The John Lewis Partnership announced today that it will permanently shutter eight doors — putting approximately 1,300 workers at risk of being laid off.
“Closing a shop is always incredibly difficult and today’s announcement will come as very sad news to customers and [employees],” said Sharon White, chairman of the John Lewis Partnership in a statement. “Redundancies are always an absolute last resort and we will do everything we can to keep as many [employees] as possible within our business.”
According to John Lewis, the eight shops identified had already been financially challenged prior to the coronavirus pandemic — but have been further battered by the acceleration in e-commerce. The company says 60% to 70% of its total sales this year and next are likely to be online — compared with around 40% before the pandemic. To reflect this shift, John Lewis and owned-brand Waitrose are investing more heavily in e-commerce — with Waitrose having already doubled its online capacity since the COVID-19 crisis began. The company has plans to open a third online fulfillment center in Greenford, U.K., as well as to continue to expand its two-order delivery service Waitrose Rapid.
John Lewis said it is putting “every effort” into find new roles for workers made redundant — including posts at Johnlewis.com or Waitrose.com as the sites continue to expand, or jobs in local Waitrose shops. In addition, the company said it will provide up to 3,000 pounds (about $3,800) to retraining courses for workers with two years’ service or more.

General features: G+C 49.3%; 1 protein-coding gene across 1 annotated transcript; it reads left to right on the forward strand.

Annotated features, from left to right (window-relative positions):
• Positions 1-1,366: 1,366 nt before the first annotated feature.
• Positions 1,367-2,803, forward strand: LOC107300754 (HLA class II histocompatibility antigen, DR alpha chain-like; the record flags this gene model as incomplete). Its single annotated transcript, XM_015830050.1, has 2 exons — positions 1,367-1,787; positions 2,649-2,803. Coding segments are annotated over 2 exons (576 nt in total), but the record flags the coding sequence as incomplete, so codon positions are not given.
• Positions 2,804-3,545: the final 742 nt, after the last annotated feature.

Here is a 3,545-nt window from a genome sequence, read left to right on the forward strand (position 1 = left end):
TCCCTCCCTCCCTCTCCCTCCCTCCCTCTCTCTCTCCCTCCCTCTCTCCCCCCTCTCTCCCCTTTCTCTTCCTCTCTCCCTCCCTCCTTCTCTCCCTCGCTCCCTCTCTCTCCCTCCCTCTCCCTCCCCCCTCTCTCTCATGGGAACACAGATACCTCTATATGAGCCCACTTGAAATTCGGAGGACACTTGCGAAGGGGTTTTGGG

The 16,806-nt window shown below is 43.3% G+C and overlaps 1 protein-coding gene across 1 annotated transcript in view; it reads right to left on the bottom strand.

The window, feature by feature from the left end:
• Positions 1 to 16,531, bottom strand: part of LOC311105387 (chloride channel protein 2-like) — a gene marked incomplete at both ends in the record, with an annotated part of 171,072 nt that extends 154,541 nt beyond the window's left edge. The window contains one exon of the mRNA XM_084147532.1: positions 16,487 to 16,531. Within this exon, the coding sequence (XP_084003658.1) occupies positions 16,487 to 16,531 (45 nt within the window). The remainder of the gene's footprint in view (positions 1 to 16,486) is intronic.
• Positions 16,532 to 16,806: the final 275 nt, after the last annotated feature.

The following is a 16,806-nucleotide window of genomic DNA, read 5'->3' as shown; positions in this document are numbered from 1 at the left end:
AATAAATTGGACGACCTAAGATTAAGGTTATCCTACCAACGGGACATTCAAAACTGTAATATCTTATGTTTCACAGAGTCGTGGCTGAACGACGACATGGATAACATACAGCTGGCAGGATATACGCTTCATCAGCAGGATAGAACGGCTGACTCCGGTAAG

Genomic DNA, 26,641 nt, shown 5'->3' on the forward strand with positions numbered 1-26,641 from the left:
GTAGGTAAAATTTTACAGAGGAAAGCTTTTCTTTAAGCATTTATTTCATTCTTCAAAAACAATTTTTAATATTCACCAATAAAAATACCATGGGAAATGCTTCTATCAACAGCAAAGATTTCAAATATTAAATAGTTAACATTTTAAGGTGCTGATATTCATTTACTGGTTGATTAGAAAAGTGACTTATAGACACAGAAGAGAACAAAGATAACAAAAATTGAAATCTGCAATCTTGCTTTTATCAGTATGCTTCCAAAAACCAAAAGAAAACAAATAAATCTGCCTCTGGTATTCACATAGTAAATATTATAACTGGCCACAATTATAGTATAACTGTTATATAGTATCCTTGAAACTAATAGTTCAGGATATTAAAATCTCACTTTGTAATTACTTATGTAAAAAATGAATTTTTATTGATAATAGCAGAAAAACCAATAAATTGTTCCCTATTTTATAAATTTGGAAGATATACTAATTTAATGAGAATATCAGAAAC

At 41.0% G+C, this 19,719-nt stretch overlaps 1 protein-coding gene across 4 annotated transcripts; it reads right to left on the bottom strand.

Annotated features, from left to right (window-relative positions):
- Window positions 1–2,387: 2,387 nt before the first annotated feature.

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Among the eight shops slated for closure are two large-format department stores, located in Birmingham and Watford. The company is also shuttering four at-home stores — specialist homeware stores ranging from about 40,000 to 60,000 square feet — as well as two small travel hubs, measuring under 4,000 square feet.
In the United Kingdom this year, lost sales are expected to total approximately to 17.28 billion pounds due to the impact of the virus and quarantine measures, according to the Centre for Retail Research. The Centre further projects that 20,622 stores will close across the regiom, compared with 16,073 in 2019, and that 235,704 people will lose their jobs, up from 143,128 last year.
As British retailers continue to deal with the fallout from the coronavirus, John Lewis is not the only company to make cuts. Fellow department store Harrods confirmed in July its plans to cut up to 14% of its workforce of roughly 4,800, putting 700 jobs on the line. Topshop parent Arcadia has also announced plans to reduce its corporate workforce of 2,500 by about 500. Meanwhile, several boldface British retailers, such as Oasis and Warehouse and Debenhams, have fallen into administration amid the pandemic.